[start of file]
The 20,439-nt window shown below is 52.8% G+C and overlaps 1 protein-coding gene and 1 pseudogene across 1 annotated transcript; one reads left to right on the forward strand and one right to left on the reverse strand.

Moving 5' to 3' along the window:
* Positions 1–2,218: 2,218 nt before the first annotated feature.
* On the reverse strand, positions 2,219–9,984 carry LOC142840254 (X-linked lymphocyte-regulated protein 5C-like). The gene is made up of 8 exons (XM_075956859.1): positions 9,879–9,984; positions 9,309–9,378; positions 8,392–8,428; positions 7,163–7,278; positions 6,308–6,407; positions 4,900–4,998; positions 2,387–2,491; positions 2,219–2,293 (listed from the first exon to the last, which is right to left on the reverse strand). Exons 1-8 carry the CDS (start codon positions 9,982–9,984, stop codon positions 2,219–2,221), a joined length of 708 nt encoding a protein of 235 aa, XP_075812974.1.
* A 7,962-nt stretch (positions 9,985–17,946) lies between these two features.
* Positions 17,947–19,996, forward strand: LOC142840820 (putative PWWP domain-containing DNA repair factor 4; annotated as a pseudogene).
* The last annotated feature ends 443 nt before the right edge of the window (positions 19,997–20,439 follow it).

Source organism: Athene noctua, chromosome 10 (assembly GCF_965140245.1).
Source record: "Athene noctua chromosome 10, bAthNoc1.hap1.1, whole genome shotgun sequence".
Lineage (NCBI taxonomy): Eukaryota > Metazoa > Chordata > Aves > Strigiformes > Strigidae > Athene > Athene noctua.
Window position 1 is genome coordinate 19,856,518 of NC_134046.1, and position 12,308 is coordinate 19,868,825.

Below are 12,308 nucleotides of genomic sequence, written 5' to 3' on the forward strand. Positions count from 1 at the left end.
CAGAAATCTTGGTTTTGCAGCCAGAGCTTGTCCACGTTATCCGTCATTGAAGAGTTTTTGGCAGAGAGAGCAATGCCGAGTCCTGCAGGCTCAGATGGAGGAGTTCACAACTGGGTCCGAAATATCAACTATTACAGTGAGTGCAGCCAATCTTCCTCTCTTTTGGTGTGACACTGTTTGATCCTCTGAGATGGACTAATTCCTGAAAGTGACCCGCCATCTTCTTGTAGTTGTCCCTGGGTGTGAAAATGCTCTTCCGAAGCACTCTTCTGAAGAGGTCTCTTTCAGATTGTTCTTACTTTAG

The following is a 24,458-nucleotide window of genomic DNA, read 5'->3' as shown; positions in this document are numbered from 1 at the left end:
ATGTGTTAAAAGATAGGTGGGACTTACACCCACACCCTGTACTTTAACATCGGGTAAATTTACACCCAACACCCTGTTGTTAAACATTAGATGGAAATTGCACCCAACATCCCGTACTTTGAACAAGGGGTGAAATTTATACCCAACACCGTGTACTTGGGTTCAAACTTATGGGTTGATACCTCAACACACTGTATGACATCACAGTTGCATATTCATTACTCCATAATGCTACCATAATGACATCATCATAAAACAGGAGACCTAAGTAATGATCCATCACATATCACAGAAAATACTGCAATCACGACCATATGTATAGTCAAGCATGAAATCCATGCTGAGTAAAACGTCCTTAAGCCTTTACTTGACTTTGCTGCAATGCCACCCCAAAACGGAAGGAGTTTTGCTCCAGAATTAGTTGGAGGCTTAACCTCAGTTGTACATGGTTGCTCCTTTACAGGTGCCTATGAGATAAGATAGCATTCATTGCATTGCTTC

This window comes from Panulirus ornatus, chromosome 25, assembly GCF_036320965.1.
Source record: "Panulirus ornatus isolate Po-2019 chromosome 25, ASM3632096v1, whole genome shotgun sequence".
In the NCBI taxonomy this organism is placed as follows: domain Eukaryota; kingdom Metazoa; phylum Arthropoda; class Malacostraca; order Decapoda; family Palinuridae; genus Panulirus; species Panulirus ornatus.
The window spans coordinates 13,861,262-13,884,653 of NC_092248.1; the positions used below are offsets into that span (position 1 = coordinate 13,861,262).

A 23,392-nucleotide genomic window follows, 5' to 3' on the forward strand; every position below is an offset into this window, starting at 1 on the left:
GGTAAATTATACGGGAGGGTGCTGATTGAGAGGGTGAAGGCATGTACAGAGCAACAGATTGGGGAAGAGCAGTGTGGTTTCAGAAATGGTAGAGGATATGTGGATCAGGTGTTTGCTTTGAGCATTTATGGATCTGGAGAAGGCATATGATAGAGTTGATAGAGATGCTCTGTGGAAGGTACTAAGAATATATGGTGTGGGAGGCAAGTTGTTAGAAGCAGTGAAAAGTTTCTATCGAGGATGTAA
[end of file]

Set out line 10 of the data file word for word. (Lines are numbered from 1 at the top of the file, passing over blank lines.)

Lineage (NCBI taxonomy): Eukaryota > Metazoa > Chordata > Aves > Strigiformes > Strigidae > Athene > Athene noctua.